Posted in | Quantum Computing

New Honeycomb-Structured Material Meets Elusive Standards of the Kitaev Model

An elusive honeycomb-structured material has been developed by researchers from Boston College and Harvard. This new material is capable of frustrating the magnetic properties inside it in order to develop a chemical entity called "spin liquid," long theorized as a gateway to the free-flowing properties of quantum computing, based on a new report in the Journal of the American Chemical Society.

Scientists from Boson College and Harvard turned to copper to create a first-of-its-kind iridate -- Cu2IrO3 -- where the natural magnetic order is disrupted, a state known as geometric frustration. CREDIT: Boston College

The first-of-its-kind copper iridate metal oxide - Cu2IrO3 - is one where the natural magnetic order is disrupted, a state referred to as geometric frustration, stated Boston College Assistant Professor of Physics Fazel Tafti, a key author of the study, titled Cu2IrO3: a new magnetically frustrated honeycomb iridate.

The copper iridate is an insulator and its electrons are immobilized in the solid, however, they can still transport a magnetic moment called "spin". The transport of free spins in the material permits a flow of quantum information.

Proposed in 2006 by Cal Tech Professor of Physics Alexei Kitaev, the Kitaev model states that a hexagonal honeycomb structure offered a favorable route to geometric frustration and thus to quantum spin liquid.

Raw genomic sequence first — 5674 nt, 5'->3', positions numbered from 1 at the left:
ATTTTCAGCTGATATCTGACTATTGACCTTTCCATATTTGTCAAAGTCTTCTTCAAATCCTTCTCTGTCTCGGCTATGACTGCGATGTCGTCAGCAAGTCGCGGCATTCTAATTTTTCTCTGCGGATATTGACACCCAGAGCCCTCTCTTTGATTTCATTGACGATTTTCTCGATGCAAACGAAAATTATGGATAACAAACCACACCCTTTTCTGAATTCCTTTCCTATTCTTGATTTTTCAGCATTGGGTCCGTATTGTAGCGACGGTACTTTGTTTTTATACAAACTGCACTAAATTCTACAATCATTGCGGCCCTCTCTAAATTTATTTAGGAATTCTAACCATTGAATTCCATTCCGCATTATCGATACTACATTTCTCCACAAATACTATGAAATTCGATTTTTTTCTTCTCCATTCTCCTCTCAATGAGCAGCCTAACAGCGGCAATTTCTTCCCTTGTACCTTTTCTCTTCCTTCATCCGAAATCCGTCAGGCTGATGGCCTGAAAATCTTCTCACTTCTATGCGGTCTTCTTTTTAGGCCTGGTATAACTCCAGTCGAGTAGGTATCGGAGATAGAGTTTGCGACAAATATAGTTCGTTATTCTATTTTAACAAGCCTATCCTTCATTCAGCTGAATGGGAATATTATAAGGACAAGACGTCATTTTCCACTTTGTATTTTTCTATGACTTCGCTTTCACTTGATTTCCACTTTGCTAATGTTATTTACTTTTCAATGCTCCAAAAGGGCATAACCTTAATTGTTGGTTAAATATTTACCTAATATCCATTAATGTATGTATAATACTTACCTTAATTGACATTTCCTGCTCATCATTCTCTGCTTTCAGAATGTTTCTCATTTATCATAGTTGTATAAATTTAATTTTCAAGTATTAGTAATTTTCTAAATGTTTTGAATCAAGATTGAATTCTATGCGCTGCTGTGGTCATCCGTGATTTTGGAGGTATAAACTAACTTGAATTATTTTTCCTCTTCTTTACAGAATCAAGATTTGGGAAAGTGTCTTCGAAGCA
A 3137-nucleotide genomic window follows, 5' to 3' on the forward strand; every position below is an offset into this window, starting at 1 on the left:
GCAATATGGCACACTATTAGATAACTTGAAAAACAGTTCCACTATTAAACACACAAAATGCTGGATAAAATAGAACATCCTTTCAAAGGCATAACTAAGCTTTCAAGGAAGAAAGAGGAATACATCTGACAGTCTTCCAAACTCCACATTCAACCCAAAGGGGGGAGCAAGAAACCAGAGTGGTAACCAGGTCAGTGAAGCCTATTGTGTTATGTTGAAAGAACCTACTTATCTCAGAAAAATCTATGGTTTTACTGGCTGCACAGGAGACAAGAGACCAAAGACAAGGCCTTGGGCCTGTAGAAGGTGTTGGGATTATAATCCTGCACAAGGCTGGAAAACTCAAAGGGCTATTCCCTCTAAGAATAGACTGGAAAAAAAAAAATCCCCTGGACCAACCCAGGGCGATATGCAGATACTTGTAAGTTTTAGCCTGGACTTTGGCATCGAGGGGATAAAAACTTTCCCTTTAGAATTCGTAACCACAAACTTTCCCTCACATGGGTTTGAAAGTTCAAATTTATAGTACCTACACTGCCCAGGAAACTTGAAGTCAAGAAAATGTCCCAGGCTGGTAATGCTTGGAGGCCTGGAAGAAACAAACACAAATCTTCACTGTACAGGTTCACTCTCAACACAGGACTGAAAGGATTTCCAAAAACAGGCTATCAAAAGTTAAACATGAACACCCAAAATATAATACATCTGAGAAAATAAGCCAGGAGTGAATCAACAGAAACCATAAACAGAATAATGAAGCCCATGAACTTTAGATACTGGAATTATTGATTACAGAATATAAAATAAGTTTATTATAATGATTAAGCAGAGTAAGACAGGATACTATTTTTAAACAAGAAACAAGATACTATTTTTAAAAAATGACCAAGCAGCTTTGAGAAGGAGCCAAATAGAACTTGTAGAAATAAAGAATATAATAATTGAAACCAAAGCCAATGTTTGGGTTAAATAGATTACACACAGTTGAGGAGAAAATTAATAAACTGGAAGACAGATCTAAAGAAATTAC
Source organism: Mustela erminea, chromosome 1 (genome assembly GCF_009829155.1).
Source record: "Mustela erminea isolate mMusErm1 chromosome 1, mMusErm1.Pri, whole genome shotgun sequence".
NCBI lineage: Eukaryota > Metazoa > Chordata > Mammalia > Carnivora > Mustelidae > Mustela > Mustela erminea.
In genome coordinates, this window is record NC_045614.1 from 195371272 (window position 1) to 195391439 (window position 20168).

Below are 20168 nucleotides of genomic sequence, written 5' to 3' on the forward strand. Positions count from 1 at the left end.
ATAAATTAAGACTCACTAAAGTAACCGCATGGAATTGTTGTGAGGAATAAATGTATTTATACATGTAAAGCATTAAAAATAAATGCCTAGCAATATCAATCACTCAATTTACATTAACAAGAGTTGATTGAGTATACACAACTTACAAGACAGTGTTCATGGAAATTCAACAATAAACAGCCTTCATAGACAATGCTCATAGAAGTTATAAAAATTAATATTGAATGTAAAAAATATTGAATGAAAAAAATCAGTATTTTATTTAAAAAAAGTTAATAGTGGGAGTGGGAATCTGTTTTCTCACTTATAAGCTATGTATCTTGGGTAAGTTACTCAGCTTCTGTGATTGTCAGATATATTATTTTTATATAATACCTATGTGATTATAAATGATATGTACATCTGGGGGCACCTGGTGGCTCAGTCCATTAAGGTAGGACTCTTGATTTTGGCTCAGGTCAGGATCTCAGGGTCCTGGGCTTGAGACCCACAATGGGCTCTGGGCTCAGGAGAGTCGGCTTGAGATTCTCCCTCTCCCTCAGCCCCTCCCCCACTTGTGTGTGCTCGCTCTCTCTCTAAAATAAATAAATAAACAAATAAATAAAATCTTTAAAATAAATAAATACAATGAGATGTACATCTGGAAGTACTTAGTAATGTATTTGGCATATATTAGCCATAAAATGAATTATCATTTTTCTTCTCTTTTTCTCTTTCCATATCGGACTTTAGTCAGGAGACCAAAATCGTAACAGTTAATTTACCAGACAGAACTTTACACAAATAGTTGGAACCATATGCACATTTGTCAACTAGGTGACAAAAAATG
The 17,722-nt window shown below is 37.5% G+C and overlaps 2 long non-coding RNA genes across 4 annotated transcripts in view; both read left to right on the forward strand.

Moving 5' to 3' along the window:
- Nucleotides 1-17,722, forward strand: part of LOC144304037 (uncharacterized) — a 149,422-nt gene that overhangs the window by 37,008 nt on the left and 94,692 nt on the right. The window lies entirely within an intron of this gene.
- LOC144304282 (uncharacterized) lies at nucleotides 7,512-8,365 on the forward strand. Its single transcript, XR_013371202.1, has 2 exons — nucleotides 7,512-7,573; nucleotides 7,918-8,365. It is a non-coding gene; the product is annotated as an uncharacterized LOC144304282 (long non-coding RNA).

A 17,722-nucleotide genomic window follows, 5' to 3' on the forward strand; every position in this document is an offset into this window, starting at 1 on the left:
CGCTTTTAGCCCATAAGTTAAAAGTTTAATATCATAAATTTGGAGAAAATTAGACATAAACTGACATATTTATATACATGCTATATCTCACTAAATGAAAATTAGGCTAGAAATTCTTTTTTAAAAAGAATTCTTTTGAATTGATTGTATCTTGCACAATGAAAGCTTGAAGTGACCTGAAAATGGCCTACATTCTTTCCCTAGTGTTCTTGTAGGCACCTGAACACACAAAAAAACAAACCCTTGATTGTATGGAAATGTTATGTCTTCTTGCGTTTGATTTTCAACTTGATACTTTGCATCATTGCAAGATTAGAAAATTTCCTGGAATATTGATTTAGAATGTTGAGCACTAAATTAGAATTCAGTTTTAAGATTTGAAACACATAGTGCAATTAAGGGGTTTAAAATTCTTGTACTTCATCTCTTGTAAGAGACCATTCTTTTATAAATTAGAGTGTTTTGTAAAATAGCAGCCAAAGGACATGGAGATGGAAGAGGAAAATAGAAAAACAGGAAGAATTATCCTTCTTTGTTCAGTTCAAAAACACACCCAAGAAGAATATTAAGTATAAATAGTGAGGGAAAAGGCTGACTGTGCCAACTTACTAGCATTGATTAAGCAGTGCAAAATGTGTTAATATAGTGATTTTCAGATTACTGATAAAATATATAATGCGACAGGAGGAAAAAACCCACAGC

Only two honeycomb lattices have been developed successfully as part of an attempt to fulfill Kitaev's model: a sodium iridate (Na2IrO3) and a lithium iridate (Li2IrO3). However both fell short of achieving a suitable spin liquid due to magnetic ordering, said Tafti, who co-authored the paper along with Boston College post-doctoral researchers Mykola Abramchuk and Jason W. Krizan, BC Adjunct Professor of Chemistry and Director of Advanced Chemistry Laboratories Kenneth R. Metz, and Harvard's David C. Bell and Cigdem Ozsoy-Keskinbora.

Tafti and his team turned to copper because of its perfect atomic size, which is between sodium and lithium. Their studies in x-ray crystallography discovered subtle flaws in the honeycombs formed in the sodium and lithium iridates. The team swapped copper for sodium in what Tafti referred to as a comparatively simple "exchange" reaction. The effort resulted in the production of the first oxide of copper and iridium, Tafti said.

Copper is ideally suited to the honeycomb structure, there is almost no distortion in the honeycomb structure.

Fazel Tafti, a key author of the study

After a decade following the original prediction of quantum spin liquid on a honeycomb lattice by Kitaev, the team of young scientists from Boston College succeeded in developing a material that almost exactly relates to the Kitaev model, Tafti said.

Tafti's lab will follow the "exchange" chemistry path in order to produce new forms of honeycomb materials with more interesting magnetic properties, he stated.

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